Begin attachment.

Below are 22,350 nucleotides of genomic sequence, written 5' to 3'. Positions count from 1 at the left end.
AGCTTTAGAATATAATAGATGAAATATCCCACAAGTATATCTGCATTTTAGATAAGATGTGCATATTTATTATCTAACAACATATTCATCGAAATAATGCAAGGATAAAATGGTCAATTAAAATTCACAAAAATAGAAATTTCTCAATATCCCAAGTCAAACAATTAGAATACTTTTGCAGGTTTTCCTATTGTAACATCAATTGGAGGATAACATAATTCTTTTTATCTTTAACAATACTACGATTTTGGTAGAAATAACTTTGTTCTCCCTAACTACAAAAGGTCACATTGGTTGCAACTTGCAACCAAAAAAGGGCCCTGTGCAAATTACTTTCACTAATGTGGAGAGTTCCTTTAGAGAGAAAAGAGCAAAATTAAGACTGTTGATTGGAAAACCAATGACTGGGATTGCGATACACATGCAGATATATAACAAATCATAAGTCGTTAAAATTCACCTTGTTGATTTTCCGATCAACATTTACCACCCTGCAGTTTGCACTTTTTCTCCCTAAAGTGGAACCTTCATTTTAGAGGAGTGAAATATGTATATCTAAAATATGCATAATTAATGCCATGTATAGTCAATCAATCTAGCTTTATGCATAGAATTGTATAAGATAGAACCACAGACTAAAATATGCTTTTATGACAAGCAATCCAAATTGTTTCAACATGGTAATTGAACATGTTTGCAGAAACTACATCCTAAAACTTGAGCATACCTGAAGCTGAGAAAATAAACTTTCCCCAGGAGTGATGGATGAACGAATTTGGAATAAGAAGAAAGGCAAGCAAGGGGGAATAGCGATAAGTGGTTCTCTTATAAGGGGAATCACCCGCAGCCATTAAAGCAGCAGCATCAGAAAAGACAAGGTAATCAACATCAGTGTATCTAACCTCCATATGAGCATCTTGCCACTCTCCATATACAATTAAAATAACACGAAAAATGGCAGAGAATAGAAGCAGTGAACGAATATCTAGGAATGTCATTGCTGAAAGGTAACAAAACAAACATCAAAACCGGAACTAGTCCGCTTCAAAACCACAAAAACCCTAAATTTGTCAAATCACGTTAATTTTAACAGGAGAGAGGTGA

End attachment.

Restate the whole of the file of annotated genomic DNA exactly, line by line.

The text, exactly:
Below are 22,350 nucleotides of genomic sequence, written 5' to 3'. Positions count from 1 at the left end.
AGCTTTAGAATATAATAGATGAAATATCCCACAAGTATATCTGCATTTTAGATAAGATGTGCATATTTATTATCTAACAACATATTCATCGAAATAATGCAAGGATAAAATGGTCAATTAAAATTCACAAAAATAGAAATTTCTCAATATCCCAAGTCAAACAATTAGAATACTTTTGCAGGTTTTCCTATTGTAACATCAATTGGAGGATAACATAATTCTTTTTATCTTTAACAATACTACGATTTTGGTAGAAATAACTTTGTTCTCCCTAACTACAAAAGGTCACATTGGTTGCAACTTGCAACCAAAAAAGGGCCCTGTGCAAATTACTTTCACTAATGTGGAGAGTTCCTTTAGAGAGAAAAGAGCAAAATTAAGACTGTTGATTGGAAAACCAATGACTGGGATTGCGATACACATGCAGATATATAACAAATCATAAGTCGTTAAAATTCACCTTGTTGATTTTCCGATCAACATTTACCACCCTGCAGTTTGCACTTTTTCTCCCTAAAGTGGAACCTTCATTTTAGAGGAGTGAAATATGTATATCTAAAATATGCATAATTAATGCCATGTATAGTCAATCAATCTAGCTTTATGCATAGAATTGTATAAGATAGAACCACAGACTAAAATATGCTTTTATGACAAGCAATCCAAATTGTTTCAACATGGTAATTGAACATGTTTGCAGAAACTACATCCTAAAACTTGAGCATACCTGAAGCTGAGAAAATAAACTTTCCCCAGGAGTGATGGATGAACGAATTTGGAATAAGAAGAAAGGCAAGCAAGGGGGAATAGCGATAAGTGGTTCTCTTATAAGGGGAATCACCCGCAGCCATTAAAGCAGCAGCATCAGAAAAGACAAGGTAATCAACATCAGTGTATCTAACCTCCATATGAGCATCTTGCCACTCTCCATATACAATTAAAATAACACGAAAAATGGCAGAGAATAGAAGCAGTGAACGAATATCTAGGAATGTCATTGCTGAAAGGTAACAAAACAAACATCAAAACCGGAACTAGTCCGCTTCAAAACCACAAAAACCCTAAATTTGTCAAATCACGTTAATTTTAACAGGAGAGAGGTGA